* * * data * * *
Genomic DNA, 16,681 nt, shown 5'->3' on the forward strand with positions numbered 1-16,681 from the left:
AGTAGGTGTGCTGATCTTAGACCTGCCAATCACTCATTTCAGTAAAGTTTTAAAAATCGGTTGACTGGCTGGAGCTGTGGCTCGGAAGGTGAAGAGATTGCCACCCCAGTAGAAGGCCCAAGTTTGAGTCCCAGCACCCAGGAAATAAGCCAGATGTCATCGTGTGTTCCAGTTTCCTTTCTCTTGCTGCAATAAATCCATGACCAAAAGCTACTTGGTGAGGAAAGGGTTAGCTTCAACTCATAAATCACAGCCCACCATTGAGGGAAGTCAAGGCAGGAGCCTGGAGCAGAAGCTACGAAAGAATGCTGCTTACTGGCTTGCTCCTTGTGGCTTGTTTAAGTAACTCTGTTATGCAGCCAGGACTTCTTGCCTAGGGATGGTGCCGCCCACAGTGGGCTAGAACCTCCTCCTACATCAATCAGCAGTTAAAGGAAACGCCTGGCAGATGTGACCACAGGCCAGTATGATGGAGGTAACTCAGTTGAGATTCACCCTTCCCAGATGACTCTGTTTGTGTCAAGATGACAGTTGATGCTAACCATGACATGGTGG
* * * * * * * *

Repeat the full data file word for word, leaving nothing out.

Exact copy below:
Genomic DNA, 16,681 nt, shown 5'->3' on the forward strand with positions numbered 1-16,681 from the left:
AGTAGGTGTGCTGATCTTAGACCTGCCAATCACTCATTTCAGTAAAGTTTTAAAAATCGGTTGACTGGCTGGAGCTGTGGCTCGGAAGGTGAAGAGATTGCCACCCCAGTAGAAGGCCCAAGTTTGAGTCCCAGCACCCAGGAAATAAGCCAGATGTCATCGTGTGTTCCAGTTTCCTTTCTCTTGCTGCAATAAATCCATGACCAAAAGCTACTTGGTGAGGAAAGGGTTAGCTTCAACTCATAAATCACAGCCCACCATTGAGGGAAGTCAAGGCAGGAGCCTGGAGCAGAAGCTACGAAAGAATGCTGCTTACTGGCTTGCTCCTTGTGGCTTGTTTAAGTAACTCTGTTATGCAGCCAGGACTTCTTGCCTAGGGATGGTGCCGCCCACAGTGGGCTAGAACCTCCTCCTACATCAATCAGCAGTTAAAGGAAACGCCTGGCAGATGTGACCACAGGCCAGTATGATGGAGGTAACTCAGTTGAGATTCACCCTTCCCAGATGACTCTGTTTGTGTCAAGATGACAGTTGATGCTAACCATGACATGGTGG